Dopamine D3 Receptor Ser9Gly and Catechol-O-Methyltransferase Val158Met polymorphisms and acute pain in sickle cell disease

Ellie Jhun, Ying He, Yingwei Yao, Robert E. Molokie, Diana J. Wilkie, Zaijie Jim Wang

Research output: Contribution to journalArticlepeer-review

19 Scopus citations

Abstract

BACKGROUND: Pain in sickle cell disease (SCD) is characterized by episodes of acute pain, primarily responsible for acute health care utilization, and persistent chronic pain. Pain severity and frequency vary significantly among patients with SCD. In this study, we investigated the possible contribution of monoamine gene polymorphisms to pain variation. METHODS: Adult subjects with SCD completed PAINReportIt®, a computerized McGill Pain Questionnaire, from which we calculated the Composite Pain Index. Utilization data were obtained from the medical record and biweekly telephone calls for 12 months. Utilization is defined as admissions to the emergency department and/or the acute care center resulting from a sickle cell pain crisis. We performed genotyping for catechol-O-methyltransferase (COMT) Val158Met (rs4680) and dopamine D3 receptor (DRD3) Ser9Gly (rs6280) polymorphisms, which were analyzed for associations with pain phenotypes. RESULTS: Binary logistic models revealed that DRD3 Ser9Gly heterozygote patients were more likely not to have an acute pain crisis (odds ratio [OR] [95% confidence interval {CI}], 4.37 [1.39-22.89]; P = 0.020), which remained so when demographic variables were considered (OR [95% CI], 4.53 [1.41-28.58]; P = 0.016). COMT Val158Met Met allele showed lower probability for zero utilization (OR [95% CI], 0.32 [0.12-0.83]; P = 0.020) than the Val allele. In the negative binomial regression analysis, subjects with COMT Met/Met genotype had utilization incident rate ratio (95% CI) of 2.20 (1.21-3.99) over those with Val/Val (P = 0.010). CONCLUSIONS: These exploratory findings suggest that DRD3 Ser9Gly and COMT Val158Met may contribute to pain heterogeneity in SCD, as suggested by the different rates of acute pain crisis. Specifically, SCD patients with the DRD3 homozygote genotypes, COMT 158 Met allele or Met/Met genotype, are more likely to have acute care utilization, an indicator of acute pain. These results, however, will need to be further examined in future large prospective studies.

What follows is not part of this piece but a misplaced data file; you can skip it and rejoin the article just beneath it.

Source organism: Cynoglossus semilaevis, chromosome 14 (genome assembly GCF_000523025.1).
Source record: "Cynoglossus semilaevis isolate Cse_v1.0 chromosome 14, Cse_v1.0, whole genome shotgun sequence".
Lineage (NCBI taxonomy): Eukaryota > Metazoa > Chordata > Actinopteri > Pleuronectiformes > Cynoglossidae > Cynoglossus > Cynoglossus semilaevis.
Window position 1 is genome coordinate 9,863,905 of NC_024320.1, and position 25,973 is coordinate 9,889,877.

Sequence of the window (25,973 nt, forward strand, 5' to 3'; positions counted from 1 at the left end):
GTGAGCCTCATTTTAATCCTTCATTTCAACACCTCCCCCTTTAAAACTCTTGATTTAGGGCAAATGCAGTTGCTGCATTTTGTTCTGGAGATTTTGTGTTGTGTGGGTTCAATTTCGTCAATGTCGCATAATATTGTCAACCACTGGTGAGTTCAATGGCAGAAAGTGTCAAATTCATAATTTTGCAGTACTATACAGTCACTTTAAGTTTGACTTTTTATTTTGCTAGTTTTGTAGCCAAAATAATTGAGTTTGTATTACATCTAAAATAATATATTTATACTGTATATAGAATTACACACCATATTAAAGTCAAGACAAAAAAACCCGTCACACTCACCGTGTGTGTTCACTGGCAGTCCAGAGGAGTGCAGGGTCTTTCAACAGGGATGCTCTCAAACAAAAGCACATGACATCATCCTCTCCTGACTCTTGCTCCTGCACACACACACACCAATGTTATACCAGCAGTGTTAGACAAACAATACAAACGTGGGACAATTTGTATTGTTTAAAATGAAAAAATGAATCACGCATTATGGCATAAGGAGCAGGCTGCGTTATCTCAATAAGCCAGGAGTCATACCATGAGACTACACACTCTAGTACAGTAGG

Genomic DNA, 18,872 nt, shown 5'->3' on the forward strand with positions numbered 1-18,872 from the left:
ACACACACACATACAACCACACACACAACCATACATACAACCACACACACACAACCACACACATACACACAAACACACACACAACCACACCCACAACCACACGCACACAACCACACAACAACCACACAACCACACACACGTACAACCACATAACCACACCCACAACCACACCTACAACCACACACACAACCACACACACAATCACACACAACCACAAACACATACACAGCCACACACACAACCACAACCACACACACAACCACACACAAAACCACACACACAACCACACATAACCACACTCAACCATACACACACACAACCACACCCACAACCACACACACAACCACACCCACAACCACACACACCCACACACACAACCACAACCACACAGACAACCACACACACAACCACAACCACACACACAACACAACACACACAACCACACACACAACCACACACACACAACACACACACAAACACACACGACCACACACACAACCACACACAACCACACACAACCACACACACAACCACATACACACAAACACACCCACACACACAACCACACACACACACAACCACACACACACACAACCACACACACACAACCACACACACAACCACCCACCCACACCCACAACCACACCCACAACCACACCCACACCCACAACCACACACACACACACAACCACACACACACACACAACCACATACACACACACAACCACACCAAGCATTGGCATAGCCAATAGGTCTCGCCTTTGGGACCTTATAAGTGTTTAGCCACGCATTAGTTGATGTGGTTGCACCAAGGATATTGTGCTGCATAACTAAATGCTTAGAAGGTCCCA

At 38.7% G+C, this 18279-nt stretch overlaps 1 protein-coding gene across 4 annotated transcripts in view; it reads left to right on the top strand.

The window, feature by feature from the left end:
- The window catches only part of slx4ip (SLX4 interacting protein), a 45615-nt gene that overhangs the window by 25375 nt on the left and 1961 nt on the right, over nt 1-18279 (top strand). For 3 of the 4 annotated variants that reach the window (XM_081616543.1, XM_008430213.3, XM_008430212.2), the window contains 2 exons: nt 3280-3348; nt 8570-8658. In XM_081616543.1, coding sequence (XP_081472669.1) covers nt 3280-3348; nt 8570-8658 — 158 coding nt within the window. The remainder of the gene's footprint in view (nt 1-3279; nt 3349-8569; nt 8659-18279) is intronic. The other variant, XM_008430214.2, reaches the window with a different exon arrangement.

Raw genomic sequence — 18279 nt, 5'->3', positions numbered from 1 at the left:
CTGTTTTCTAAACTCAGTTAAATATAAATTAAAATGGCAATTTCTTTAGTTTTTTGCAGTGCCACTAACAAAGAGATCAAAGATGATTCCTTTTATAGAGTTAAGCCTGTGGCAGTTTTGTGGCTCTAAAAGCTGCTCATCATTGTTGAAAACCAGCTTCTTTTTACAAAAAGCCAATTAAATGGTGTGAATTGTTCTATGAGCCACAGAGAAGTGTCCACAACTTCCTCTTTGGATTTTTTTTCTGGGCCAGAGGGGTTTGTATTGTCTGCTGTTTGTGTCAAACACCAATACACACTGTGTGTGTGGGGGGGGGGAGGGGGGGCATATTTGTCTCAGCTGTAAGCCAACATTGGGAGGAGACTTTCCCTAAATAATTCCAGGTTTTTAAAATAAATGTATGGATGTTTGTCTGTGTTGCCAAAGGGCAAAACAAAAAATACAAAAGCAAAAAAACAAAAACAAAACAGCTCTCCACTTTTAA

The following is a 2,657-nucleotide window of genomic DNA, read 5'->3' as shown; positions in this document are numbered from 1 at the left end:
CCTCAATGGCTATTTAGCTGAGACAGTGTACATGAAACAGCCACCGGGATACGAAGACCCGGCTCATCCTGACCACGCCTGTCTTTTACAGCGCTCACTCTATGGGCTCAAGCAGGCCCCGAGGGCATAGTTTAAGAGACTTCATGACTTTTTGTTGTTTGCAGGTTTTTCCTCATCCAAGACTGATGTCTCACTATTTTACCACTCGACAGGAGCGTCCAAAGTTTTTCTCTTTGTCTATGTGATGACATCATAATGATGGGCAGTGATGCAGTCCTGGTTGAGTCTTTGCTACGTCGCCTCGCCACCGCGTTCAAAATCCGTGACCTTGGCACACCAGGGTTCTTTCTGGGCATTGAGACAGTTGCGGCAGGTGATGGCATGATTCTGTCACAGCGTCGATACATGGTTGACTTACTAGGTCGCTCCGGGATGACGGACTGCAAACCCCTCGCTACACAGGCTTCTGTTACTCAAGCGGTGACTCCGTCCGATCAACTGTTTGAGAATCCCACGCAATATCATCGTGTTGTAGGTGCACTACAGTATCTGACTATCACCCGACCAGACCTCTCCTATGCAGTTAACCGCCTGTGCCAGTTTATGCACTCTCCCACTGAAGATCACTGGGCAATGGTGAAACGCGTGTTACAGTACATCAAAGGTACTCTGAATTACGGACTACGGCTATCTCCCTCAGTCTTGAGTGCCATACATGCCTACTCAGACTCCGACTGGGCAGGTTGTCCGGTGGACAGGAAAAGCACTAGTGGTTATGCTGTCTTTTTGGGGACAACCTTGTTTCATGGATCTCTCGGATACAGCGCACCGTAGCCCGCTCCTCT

Original languageEnglish
Pages (from-to)1201-1207
Number of pages7
JournalAnesthesia and Analgesia
Volume119
Issue number5
DOIs
StatePublished - 4 Nov 2014
Externally publishedYes

Fingerprint

Dive into the research topics of 'Dopamine D3 Receptor Ser9Gly and Catechol-O-Methyltransferase Val158Met polymorphisms and acute pain in sickle cell disease'. Together they form a unique fingerprint.

Cite this